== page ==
“It’s possible to take this kind of thinking and apply it into more practical terms,” Dugatkin says. “That said, you really want to make sure that the people who are working in the neighborhood are involved in any kind of plan you develop. Human behavior is very complex, and if you’re not careful you can set up a situation where you create rivalries between family clans.”
Besides blood kinship, the other major evolutionary theory behind altruism is the idea that doing good brings some good in return. An investigation of vampire bats, creatures that cannot survive more than 60 hours without consuming blood, found that bats that regurgitated blood to feed others were likely to have been fed by the bats they helped (Nature 1984). People have shown similarreciprocity-rooted altruism, Dugatkin says, pointing to a tendency for families of kidney recipients to donate organs themselves.
“Sometimes the best way in the long run to help yourself is to help others along the way,” Dugatkin says.
Another study that showed that altruism is healthful examined spending on others, sometimes called “pro-social” spending. It showed that workers who gave away more of their profit-sharing income were happier than those who gave less. In the same study, published in Science in March, participants who were asked to spend cash that was given to them also were happier after they spent it on others. People who spent as little as $5 on others registered satisfaction.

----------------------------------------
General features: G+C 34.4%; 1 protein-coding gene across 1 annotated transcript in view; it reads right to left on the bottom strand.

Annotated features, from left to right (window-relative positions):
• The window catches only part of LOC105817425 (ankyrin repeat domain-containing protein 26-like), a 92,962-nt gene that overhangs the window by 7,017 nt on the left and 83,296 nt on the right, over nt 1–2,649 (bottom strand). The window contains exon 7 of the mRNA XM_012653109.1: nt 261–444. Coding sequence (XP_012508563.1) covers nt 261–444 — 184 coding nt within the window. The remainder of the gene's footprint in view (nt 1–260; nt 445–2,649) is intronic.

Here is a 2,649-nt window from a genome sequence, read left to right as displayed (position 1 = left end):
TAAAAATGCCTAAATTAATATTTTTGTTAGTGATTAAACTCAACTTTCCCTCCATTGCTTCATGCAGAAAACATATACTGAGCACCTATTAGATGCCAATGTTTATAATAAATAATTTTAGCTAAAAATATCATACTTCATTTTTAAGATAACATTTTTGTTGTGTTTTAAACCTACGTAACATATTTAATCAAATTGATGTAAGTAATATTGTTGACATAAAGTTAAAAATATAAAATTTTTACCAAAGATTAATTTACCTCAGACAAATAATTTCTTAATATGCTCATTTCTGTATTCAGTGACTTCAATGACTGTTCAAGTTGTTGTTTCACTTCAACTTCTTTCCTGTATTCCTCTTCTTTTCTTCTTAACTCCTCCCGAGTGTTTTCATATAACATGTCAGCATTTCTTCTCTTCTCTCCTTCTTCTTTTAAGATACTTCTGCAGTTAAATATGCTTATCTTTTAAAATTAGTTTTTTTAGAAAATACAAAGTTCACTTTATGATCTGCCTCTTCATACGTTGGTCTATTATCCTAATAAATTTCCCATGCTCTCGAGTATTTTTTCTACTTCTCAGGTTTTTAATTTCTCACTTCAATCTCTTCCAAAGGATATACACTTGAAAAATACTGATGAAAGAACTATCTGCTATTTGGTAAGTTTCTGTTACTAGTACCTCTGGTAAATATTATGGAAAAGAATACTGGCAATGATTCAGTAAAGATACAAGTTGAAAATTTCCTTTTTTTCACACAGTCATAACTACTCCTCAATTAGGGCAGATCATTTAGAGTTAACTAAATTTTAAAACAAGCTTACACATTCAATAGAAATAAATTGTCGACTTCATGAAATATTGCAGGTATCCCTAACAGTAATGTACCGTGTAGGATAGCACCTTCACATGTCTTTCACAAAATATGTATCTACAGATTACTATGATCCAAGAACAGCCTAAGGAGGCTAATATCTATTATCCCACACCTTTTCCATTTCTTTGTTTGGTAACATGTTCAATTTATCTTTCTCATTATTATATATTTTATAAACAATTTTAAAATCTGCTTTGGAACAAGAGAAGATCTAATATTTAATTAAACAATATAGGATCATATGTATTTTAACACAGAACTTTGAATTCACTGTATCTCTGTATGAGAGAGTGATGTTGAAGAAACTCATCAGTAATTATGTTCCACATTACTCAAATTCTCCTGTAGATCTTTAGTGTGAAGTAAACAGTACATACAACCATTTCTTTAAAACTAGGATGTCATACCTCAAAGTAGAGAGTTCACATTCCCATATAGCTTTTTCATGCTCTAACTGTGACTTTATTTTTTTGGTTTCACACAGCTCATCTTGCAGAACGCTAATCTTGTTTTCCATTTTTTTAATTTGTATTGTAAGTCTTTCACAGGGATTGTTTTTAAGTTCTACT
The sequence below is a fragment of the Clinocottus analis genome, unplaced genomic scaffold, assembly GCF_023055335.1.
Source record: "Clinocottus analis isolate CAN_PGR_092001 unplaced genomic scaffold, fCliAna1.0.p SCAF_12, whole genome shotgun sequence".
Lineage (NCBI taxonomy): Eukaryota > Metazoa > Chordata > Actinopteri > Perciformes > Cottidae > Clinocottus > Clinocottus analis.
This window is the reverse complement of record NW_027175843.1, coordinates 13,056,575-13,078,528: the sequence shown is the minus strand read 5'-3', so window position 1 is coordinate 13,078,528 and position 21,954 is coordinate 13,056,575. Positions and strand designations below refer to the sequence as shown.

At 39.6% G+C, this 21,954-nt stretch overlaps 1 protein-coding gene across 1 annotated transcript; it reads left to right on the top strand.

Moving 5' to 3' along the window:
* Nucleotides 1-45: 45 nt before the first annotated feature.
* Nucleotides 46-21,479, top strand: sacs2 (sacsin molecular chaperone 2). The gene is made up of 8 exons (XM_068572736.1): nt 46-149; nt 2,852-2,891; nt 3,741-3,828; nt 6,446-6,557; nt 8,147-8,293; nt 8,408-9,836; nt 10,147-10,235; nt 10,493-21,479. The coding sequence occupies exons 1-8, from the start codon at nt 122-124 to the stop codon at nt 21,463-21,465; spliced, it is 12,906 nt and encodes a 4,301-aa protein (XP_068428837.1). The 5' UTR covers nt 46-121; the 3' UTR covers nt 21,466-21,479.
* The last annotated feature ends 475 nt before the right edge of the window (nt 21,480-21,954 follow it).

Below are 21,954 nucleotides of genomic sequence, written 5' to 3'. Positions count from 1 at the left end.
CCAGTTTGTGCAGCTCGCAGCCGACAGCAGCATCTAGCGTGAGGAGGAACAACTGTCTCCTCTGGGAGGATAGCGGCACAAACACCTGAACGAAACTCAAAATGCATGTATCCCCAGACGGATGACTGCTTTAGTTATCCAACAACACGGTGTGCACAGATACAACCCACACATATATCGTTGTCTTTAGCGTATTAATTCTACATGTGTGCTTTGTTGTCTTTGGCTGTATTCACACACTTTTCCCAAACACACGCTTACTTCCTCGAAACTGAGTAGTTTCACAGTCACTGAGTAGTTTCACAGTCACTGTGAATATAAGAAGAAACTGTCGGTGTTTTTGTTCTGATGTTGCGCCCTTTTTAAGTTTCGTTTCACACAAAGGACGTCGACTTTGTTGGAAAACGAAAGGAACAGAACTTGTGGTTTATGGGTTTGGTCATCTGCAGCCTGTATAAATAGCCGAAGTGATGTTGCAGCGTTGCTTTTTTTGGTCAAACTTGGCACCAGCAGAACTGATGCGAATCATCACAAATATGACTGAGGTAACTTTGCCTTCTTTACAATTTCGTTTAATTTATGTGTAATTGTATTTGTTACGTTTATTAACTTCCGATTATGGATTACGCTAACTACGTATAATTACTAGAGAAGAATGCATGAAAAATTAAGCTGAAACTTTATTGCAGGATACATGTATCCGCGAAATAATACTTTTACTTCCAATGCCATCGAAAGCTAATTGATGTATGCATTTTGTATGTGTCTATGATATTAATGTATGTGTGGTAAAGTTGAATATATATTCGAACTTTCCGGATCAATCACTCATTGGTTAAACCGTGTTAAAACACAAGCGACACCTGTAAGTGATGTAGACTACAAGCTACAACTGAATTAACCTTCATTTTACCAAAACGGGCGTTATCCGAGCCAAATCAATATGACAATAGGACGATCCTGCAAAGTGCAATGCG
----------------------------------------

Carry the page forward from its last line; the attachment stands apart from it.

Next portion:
Further, researchers have found that recovering alcoholics who help other alcoholics maintain long-term sobriety after treatment can better maintain their own sobriety (Journal of Studies on Alcohol 11/04). The researchers concluded that clinicians who treat people with substance abuse disorders should encourage their clients to help other recovering alcoholics stay sober.
In a follow-up study published in the same journal last year, the research team, led by Maria Pagano, PhD, assistant professor of child, adolescent and adult psychiatry at Case Western Reserve University in Cleveland, observed that 12-step recovery programs like Alcoholics Anonymous’ program work around the principle that substance abuse is a symptom of a larger problem rooted in “self-centeredness.”
“One of the antidotes to self-
centeredness, and one that is critical to an individual becoming and staying sober, is being of service to others,” the researchers wrote.
A Religious Belief
Science isn’t alone in backing the pursuit of altruism. Helping one another is an obligation in all major religions, observes President Bill Clinton in his book Giving (Knopf). Tzedakah, literally meaning righteousness, stands for social justice and giving in Jewish law and tradition. Islam cites zakat, or obligatory giving, and sadaqah, or voluntary giving. Christians embrace the idea of loving one’s neighbor as you would yourself. And Buddhists see donation to others as a step toward enlightenment.
A recent study of Tibetan monks bodes well for the prospect of reversing depression and even the behavior of school bullies, its authors say. The study, published in March in Public Library of Science One, showed that kindness and compassion can be learned much the way playing a musical instrument or proficiency in a sport can.